Internal Force: Definition & Examples

An error occurred trying to load this video.

Try refreshing the page, or contact customer support.

Coming up next: External Force: Definition & Examples

You're on a roll. Keep up the good work!

Take Quiz Watch Next Lesson
 Replay
Your next lesson will play in 10 seconds
  • 0:04 What Are Internal Forces?
  • 0:55 Equilibrium
  • 2:37 Sign Convention
  • 3:12 Numerical Example
  • 3:51 Lesson Summary
Save Save Save

Want to watch this again later?

Log in or sign up to add this lesson to a Custom Course.

Log in or Sign up

Timeline
Autoplay
Autoplay
Speed Speed

Recommended Lessons and Courses for You

Lesson Transcript
Instructor: Ali Motamedi

Ali received his MSc degree in Civil Engineering and PhD degree in Risk Management. He has been teaching engineering and analytics courses for several years.

In this lesson you will learn what the internal forces are and what they do in a structure member such as pole, beam and column. We also review the commonly used sign convention and solve a numerical example to understand how to calculate an internal force in a structure member.

What are Internal Forces?

Internal forces are produced from the external forces acting on structure members such as poled, beamd or columnd. Generally, we have three types of internal forces: axial, dhear and moment. Axial force, sometimes called 'normal force,' is a compression or tension force acting aligned with the extension of a structure member. Shear force is a force acting in a direction perpendicular to the alignment of the member. Moment force, lastly, is a turning result of a force multiplied by the distance from its acting location to the turning point. The number of these components varies in one-dimensional, two-dimensional and three-dimensional cases. Now the questions are what each of these components do and how to calculate these internal forces.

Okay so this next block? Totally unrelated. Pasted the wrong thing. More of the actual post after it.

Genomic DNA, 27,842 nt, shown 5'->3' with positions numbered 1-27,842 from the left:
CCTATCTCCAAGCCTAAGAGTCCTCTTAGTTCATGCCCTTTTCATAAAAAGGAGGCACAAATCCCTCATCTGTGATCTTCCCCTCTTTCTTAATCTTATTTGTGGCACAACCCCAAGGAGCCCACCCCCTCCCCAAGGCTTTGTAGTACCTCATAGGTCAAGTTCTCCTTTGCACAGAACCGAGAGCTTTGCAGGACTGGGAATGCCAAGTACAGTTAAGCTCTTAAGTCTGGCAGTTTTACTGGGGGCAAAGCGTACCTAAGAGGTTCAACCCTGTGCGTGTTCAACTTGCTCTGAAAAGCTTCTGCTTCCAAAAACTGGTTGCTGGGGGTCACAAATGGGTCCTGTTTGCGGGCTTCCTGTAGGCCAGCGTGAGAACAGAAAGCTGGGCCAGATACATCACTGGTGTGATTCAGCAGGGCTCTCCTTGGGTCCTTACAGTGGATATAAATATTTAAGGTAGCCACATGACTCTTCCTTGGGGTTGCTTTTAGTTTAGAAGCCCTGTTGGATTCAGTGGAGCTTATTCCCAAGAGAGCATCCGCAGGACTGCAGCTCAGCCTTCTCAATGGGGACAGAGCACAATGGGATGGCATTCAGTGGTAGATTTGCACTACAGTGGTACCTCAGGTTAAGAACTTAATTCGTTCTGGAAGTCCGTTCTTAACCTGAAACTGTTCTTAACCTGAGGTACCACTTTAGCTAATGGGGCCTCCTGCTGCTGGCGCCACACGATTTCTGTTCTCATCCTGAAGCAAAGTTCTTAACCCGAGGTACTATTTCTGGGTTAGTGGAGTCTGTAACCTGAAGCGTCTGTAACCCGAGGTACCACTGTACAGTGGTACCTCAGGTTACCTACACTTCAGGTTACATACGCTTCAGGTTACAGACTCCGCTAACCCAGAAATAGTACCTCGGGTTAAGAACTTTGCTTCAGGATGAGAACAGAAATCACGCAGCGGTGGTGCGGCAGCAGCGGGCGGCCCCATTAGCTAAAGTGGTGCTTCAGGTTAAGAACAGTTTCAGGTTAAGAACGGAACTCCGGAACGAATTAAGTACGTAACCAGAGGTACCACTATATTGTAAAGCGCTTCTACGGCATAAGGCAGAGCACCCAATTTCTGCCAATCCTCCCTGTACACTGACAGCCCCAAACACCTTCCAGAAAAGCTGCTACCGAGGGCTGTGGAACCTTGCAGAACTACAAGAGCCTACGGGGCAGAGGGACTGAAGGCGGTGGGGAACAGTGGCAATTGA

Equilibrium

When a structure member such as a pole, beam or column is in equilibrium, it means that it isn't moving as it is supposed to be. Therefore, the combination or resultant of all the external forces applied to the member equals zero. In fact, the internal forces maintain the equilibrium of a structure member in different directions.

1D Case

In the simplest example, let's consider a pole in a building structure (1D case). Depending on the applied external loading, this pole can be in either tension or compression. Now, what if the pole is cut from left to right of an arbitrary size (it's called a free body diagram)? Since the pole is not moving, as we discussed, the resultant of all the applied forces, including the external and internal forces, still needs to equal zero (see Figure 1).


Internal forces figure 1


2D Case

We will have the same concept in a 2D case with a beam. Since we assume that the beam is fixed and not moving, the resultant of all applied forces from different directions equal zero (see Figure 2).


Internal forces figure 2


3D Case

Similar to the 1D case example, cutting the beam from left or right of an arbitrary size and section will result in a combination of external and internal forces with zero resultant (see Figure 3).


Internal forces figure 3


In the 3D case, we will need more force components to maintain the equilibrium: one axial and two shears, one twisting and two bending moments.

To unlock this lesson you must be a Study.com Member.
Create your account

Register to view this lesson

Are you a student or a teacher?

Unlock Your Education

See for yourself why 30 million people use Study.com

Become a Study.com member and start learning now.
Become a Member  Back
What teachers are saying about Study.com
Try it risk-free for 30 days

Earning College Credit

Did you know… We have over 200 college courses that prepare you to earn credit by exam that is accepted by over 1,500 colleges and universities. You can test out of the first two years of college and save thousands off your degree. Anyone can earn credit-by-exam regardless of age or education level.

To learn more, visit our Earning Credit Page

Transferring credit to the school of your choice

Not sure what college you want to attend yet? Study.com has thousands of articles about every imaginable degree, area of study and career path that can help you find the school that's right for you.

Create an account to start this course today
Try it risk-free for 30 days!
Create an account
Support